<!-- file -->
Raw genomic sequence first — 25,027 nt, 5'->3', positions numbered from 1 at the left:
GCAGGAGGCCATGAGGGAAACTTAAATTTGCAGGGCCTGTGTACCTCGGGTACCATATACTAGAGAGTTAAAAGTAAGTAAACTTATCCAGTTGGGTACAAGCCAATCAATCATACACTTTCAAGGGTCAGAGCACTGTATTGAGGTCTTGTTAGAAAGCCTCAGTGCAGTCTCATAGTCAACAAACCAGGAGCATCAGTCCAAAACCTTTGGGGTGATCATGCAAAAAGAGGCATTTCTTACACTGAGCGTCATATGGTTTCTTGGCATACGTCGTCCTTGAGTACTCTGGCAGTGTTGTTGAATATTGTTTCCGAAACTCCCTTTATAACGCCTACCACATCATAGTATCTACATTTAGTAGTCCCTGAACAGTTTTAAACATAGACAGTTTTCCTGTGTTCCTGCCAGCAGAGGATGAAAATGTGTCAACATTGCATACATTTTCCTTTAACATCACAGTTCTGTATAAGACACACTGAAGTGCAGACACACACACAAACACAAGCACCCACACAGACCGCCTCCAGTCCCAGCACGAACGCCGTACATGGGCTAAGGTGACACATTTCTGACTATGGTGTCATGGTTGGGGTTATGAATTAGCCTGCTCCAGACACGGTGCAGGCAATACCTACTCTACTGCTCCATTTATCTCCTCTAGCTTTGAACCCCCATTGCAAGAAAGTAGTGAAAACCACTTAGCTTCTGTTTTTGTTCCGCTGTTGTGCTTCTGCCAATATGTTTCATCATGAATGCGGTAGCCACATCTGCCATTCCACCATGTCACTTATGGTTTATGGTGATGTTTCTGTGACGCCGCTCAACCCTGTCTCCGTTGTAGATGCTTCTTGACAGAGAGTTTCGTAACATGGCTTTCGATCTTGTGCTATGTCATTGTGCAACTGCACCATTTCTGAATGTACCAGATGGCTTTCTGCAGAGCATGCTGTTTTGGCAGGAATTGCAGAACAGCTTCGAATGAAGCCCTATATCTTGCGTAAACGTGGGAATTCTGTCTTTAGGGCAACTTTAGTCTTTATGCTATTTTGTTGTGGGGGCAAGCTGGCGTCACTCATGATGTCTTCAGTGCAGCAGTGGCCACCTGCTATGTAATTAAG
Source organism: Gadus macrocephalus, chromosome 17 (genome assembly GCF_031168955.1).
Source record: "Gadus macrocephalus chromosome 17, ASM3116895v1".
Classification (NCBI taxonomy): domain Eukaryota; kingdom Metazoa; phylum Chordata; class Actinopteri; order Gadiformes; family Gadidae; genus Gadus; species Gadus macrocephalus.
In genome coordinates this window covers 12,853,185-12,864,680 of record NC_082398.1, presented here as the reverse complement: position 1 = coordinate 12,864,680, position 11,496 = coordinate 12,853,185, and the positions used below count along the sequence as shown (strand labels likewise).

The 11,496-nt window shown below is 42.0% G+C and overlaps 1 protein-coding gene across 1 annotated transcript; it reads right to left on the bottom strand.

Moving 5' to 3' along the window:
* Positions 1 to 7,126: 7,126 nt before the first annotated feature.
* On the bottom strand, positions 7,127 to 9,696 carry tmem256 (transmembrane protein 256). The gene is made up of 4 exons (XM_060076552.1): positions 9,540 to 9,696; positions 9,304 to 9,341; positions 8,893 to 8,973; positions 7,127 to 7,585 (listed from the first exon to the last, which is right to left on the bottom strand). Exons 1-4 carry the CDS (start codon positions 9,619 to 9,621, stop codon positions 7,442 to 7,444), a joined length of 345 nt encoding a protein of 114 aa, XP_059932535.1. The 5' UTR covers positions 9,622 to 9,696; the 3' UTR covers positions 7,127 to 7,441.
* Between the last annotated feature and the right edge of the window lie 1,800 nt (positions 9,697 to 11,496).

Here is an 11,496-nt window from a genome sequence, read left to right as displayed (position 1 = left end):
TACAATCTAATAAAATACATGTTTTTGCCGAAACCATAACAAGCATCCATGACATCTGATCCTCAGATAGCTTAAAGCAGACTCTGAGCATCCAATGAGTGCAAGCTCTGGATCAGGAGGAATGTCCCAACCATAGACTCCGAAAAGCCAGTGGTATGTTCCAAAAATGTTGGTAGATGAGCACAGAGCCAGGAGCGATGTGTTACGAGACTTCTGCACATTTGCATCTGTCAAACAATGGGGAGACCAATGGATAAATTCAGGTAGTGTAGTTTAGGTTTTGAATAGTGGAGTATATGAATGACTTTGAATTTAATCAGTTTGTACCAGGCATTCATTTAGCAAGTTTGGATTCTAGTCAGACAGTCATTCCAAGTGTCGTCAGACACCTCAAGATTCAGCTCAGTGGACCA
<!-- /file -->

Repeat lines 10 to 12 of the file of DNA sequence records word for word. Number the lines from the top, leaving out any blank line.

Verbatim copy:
* On the bottom strand, positions 7,127 to 9,696 carry tmem256 (transmembrane protein 256). The gene is made up of 4 exons (XM_060076552.1): positions 9,540 to 9,696; positions 9,304 to 9,341; positions 8,893 to 8,973; positions 7,127 to 7,585 (listed from the first exon to the last, which is right to left on the bottom strand). Exons 1-4 carry the CDS (start codon positions 9,619 to 9,621, stop codon positions 7,442 to 7,444), a joined length of 345 nt encoding a protein of 114 aa, XP_059932535.1. The 5' UTR covers positions 9,622 to 9,696; the 3' UTR covers positions 7,127 to 7,441.
* Between the last annotated feature and the right edge of the window lie 1,800 nt (positions 9,697 to 11,496).

Here is an 11,496-nt window from a genome sequence, read left to right as displayed (position 1 = left end):